The Portrait of Mali (2012), the monograph on Malian photographer Malick Sidibe opens with a self-titled text by Sabrina Zannier, which discusses how—and maybe why—anthropological approaches teach us anything at all about contemporary art in Africa. She discusses among other things: Sidibe as a storyteller in the rural setting among his goats and sheep. Yet, to contradict the story, in true manner of art writing on contemporary art in Africa, she does not escape discussing Roland Barthes extensively in relation to Sidibe’s photographs.

Yet, perhaps, some authors have struck a balance that works. Coco Fusco’s essay, The Bodies That Were Not Ours, published in Nka Journal in 1996, was striking in its discussion the black male body in contemporary photography. In comparison to the two texts mentioned above, it reads more like a personal journal on the black body in performance art. The essay was collected in a book of the same title published under Routledge along with other essays by Fusco.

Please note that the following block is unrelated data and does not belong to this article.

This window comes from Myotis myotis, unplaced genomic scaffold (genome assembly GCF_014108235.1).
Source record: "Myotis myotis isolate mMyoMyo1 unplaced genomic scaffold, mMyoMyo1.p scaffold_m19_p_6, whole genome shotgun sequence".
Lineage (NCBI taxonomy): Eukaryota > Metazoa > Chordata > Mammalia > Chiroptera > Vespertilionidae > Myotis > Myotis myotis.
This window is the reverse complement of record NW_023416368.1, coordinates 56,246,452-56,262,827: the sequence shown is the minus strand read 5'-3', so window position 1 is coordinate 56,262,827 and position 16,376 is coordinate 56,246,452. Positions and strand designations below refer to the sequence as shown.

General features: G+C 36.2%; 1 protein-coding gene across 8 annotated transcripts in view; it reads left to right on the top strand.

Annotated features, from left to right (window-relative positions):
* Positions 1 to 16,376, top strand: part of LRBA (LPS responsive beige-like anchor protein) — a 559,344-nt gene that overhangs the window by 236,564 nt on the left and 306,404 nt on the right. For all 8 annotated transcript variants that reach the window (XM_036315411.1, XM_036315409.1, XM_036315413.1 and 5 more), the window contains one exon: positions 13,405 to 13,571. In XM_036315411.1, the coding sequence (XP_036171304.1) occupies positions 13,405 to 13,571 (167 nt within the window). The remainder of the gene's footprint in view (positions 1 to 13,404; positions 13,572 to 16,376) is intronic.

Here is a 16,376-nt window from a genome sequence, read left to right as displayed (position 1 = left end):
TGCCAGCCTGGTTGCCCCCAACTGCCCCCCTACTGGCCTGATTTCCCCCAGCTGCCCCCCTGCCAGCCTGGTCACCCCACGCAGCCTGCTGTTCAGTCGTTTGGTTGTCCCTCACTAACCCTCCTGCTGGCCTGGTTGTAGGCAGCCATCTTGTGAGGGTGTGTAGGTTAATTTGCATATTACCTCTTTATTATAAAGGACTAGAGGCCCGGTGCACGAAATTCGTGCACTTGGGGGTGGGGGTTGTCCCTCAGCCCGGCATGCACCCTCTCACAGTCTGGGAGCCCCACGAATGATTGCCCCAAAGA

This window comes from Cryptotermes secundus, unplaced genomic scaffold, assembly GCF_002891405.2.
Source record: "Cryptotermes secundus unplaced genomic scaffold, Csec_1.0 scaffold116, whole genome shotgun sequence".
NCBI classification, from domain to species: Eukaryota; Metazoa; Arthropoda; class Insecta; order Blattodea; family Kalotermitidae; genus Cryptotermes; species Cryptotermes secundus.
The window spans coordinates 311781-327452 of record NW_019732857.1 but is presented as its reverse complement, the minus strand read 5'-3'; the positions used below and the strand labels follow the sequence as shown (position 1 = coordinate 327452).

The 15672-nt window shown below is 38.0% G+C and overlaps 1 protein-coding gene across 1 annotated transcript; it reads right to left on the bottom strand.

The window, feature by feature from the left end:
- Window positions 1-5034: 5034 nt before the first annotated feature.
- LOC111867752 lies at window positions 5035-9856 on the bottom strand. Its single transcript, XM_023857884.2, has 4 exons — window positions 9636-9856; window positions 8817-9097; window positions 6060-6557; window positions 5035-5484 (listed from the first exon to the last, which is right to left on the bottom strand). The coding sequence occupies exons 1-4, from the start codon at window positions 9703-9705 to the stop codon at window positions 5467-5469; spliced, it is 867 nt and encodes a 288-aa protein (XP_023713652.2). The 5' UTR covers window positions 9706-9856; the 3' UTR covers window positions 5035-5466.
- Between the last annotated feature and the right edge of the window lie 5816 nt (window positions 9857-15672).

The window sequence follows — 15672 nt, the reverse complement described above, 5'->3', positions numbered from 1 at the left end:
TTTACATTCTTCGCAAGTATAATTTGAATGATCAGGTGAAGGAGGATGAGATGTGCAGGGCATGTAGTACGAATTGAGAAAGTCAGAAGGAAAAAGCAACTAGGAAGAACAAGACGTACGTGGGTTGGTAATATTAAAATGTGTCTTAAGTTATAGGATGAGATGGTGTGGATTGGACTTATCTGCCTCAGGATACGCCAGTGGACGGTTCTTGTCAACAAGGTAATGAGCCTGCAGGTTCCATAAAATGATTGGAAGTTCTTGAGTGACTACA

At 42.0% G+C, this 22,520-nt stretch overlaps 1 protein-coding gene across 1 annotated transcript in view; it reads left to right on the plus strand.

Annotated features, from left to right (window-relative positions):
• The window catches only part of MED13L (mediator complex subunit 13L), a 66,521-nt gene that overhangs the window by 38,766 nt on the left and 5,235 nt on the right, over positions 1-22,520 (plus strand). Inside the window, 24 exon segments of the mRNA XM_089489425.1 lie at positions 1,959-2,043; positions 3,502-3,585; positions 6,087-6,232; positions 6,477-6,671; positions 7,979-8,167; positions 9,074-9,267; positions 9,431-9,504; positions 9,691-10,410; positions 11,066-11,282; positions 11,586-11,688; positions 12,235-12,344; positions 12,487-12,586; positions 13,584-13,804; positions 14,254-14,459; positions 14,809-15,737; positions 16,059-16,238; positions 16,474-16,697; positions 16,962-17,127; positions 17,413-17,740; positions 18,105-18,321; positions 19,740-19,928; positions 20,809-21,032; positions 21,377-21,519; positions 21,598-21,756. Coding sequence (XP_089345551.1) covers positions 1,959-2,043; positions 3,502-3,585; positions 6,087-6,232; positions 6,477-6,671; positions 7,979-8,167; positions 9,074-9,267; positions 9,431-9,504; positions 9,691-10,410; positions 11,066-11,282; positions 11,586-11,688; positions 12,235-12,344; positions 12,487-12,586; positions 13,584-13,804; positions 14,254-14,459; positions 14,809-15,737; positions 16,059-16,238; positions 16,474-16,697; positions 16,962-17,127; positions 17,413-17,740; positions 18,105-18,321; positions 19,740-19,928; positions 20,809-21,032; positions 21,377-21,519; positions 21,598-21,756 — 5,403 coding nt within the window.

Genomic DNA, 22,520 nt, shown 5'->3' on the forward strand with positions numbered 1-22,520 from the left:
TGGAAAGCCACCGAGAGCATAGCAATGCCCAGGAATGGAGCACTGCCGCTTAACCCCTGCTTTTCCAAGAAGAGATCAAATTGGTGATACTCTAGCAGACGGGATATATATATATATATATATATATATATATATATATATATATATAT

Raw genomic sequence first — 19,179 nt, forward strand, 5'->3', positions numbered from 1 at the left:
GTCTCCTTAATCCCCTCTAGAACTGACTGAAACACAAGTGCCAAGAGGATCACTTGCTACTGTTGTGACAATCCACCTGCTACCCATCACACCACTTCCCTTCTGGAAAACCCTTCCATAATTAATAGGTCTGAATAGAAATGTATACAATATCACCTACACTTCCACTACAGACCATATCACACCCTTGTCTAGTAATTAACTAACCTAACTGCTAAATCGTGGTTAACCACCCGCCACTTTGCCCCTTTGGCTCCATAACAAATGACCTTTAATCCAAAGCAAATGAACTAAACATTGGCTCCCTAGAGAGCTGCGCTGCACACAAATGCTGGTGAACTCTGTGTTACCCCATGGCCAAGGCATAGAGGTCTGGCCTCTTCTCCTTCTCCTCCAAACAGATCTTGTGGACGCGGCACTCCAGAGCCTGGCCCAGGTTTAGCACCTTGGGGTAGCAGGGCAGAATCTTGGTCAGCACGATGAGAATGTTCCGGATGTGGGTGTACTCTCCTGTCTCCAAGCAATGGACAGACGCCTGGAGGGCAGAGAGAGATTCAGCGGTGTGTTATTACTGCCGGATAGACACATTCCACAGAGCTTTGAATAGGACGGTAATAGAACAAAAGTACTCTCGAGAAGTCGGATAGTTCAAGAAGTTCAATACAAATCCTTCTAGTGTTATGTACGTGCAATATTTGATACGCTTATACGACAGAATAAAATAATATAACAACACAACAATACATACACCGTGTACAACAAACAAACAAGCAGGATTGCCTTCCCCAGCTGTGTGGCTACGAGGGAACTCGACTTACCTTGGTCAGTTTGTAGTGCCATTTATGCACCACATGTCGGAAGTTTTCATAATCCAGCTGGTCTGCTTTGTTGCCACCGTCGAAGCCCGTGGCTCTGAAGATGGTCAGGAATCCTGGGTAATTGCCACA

Some authors seem to present an overview from a logistical standpoint, while addressing issues of politics and contemporary art practice. Author Candice Breitz, in a rather balanced viewpoint of the much critiqued 1st Johannesburg Biennale, Africus, wrote about its position in a political and logistical framework: “It is in the spirit of slow reconstruction and transformation that the first Johannesburg Biennale should be received; not as a polished event, but as an unfolding process, a work in progress.”

Worth mentioning are two exciting volumes of art writing on contemporary art in Africa. One is ‘Contemporary African Art’ by Sidney Kasfir (2000), and another is ‘Reading the Contemporary: African Art from Theory to Market Place’ (1999) edited by Olu Oguibe and Okwui Enwenzor. 

The writer, or researcher, on art in East Africa will read, first and foremost, political texts. No doubt that a text such as Franz Fanon’s ‘The Wretched of the Earth’ is fundamental reading. Mahmood Mamdani’s‘Citizen and Subject’ comes to mind, as well. Then, the writer will read philosophical texts. Regardless of which part of Africa, religion will most certainly come upfront. ‘Artist, The Ruler’ by Okotp’Bitek will appear to be fundamental reading for East African art writers. That 1986 text argues from the position that we must abandon Christianity in order to appreciate African aesthetics.